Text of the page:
A kitchen remodeled for memory making

Marney Rich Keenan
The Detroit News

With any luck, we will be taking a sledgehammer to a wall in our home this weekend and as far as I’m concerned the tumbling mess can’t come soon enough.

I’ve waited so long for a kitchen remodel, I no longer apologize for swearing profusely every time I trigger an avalanche of skillets and frying pans out of the cabinet and onto the floor because trying to wrestle one measly pan out of the stack is the equivalent of toppling one of those Jenga block towers. I’ve come to dread opening the spice cabinet for the same reason.

You have no idea how frustrating it is to not remember that the lower cabinet that houses my baking pans (bread loaf pans, pie tins, cake pans, etc.) has only one working hinge. If I grab it open without thinking, which I have done many times, the corner of the door slams down on my foot. I am not making this up when I say I have had the same wound reopened several times now. If my husband is not in the kitchen to witness this firsthand, I scream like hell to make him feel really guilty.

And that’s not even counting the warped shelves, the less than reliable gas oven temperature, the chipped porcelain double sink and the godawful soffits from the disco ’70s.

When I tell people we are redoing the kitchen — by ourselves — the reaction is usually split down gender lines. Men look at my husband with a tinge of jealousy; something about demolition and all those power tools must strike a primal chord in the male species. Without exception, they look at the wall that separates our dining room from the kitchen (it’s slated to come down to make way for a kitchen island) and start to salivate.

Women, on the other hand, tend to scrutinize my stamina. Like pregnancy and delivery horror stories, they have an internal debate on whether to withhold their kitchen remodel nightmares or come clean on the “project” that threatened their sanity.

But, I have no illusions. I know that being without the epicenter of our home will be a bit of a shock, like when the power goes out and all those reflexive creature comforts become magnified in their absence.

I know, too, that a house under construction operates on its own time frame. Ten years ago, we put on an addition to our 1950s ranch and months crawled by like years. All those remodeling magazines with their quaint enticements (“Want liveable luxury? We’ll take you there.”) seem like a dirty trick.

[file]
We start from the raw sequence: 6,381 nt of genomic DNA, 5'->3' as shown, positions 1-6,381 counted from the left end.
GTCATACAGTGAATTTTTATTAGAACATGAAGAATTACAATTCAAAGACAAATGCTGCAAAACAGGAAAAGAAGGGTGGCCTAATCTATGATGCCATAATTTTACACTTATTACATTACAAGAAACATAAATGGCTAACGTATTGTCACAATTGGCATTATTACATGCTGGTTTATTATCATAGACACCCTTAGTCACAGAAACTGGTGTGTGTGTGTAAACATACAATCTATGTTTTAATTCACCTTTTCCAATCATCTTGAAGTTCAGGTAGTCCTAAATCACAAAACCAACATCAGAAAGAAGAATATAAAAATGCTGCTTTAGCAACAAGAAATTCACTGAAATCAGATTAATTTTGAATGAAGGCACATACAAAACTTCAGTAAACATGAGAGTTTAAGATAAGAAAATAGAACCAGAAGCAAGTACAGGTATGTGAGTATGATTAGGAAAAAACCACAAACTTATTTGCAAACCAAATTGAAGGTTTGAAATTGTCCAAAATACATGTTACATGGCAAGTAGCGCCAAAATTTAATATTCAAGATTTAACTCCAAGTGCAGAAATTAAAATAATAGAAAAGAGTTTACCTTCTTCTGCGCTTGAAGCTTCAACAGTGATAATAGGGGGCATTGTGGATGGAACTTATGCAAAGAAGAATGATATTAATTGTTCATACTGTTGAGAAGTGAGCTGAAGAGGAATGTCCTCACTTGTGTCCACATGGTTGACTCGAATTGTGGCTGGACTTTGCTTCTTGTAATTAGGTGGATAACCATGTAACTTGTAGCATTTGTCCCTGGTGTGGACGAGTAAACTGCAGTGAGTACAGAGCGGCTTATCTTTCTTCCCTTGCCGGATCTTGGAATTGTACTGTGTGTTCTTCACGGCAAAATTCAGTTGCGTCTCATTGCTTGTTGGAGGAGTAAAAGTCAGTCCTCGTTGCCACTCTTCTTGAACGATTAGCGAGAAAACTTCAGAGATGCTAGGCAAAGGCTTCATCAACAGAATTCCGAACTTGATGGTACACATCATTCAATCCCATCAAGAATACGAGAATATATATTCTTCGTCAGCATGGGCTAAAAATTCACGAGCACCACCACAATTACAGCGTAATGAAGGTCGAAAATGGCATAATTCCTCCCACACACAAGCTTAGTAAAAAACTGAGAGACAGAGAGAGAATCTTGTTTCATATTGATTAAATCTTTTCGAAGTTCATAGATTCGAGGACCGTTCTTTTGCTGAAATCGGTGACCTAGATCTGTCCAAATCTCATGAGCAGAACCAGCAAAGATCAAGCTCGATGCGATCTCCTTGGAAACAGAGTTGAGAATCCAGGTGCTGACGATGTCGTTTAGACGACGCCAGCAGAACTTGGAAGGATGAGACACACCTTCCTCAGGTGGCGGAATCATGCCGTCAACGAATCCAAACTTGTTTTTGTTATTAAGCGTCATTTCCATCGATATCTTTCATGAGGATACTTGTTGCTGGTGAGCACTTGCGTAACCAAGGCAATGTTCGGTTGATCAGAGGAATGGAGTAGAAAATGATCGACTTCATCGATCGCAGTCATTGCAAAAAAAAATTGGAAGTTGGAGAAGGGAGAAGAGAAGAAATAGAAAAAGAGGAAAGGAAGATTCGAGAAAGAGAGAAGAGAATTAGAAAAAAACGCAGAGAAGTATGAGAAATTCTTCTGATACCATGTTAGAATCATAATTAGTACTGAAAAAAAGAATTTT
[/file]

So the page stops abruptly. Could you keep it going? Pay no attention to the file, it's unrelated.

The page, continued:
I remember the heartache when precisely dug trenches with rebar footing begin to dismantle during a heavy rain. I remember the backyard looking like a hazardous waste landfill. And I remember the mud inside the house being so bad, I bought, not one, but two sets of dog paw booties. Finally, I got the message that our lab was not about to be so demoralized — no way, no how.

Even now, the sight of blue tarps makes me queasy.

That addition, from start to finish, took two years. To be sure, this kitchen remodel will not be as labor intensive, which is a good thing, since my husband is the general contractor, electrician, plumber and carpenter on this job. We do plan to move the refrigerator and microwave to the laundry room where I’ll have a sink. We can grill outside well into the fall and since it’s just the two of us now, eating out and carryout won’t be too cost-prohibitive.

As much as I get overwhelmed with too many options (Who knew there were so many choices in countertops: from granite marble, limestone and soapstone to engineered stone , concrete, wood and laminate to recycled glass? Jeez, Louise!), I do have a college student studying interior design who should come in mighty handy.

My problem is I know what I like when I see it, but until I see it, I don’t know what I like. I’m more conceptually oriented than I am visually. What I want is a kitchen that works for family who loves to eat so much that dinner is planned right after breakfast. I want a kitchen for someone who loves to cook and entertain, but is more practical than fancy, a kitchen that’s environmentally conscious, that befits the mother of an organic farmer and that has easy access to my cookbooks and my mother’s handed-down recipe box. I want a kitchen that’s also a great place to hang, since all the guests eventually end up in there any way. I want a kitchen that seconds as a mini-office, a therapy couch and has a great, big useful junk drawer. A kitchen that is an “Oh my God am I glad to be home” kitchen, with comfort food coming right up.

In short, I want a kitchen that gives me as many good memories as we’ve already made. Lucky me, I hear from my general contractor that won’t be a problem.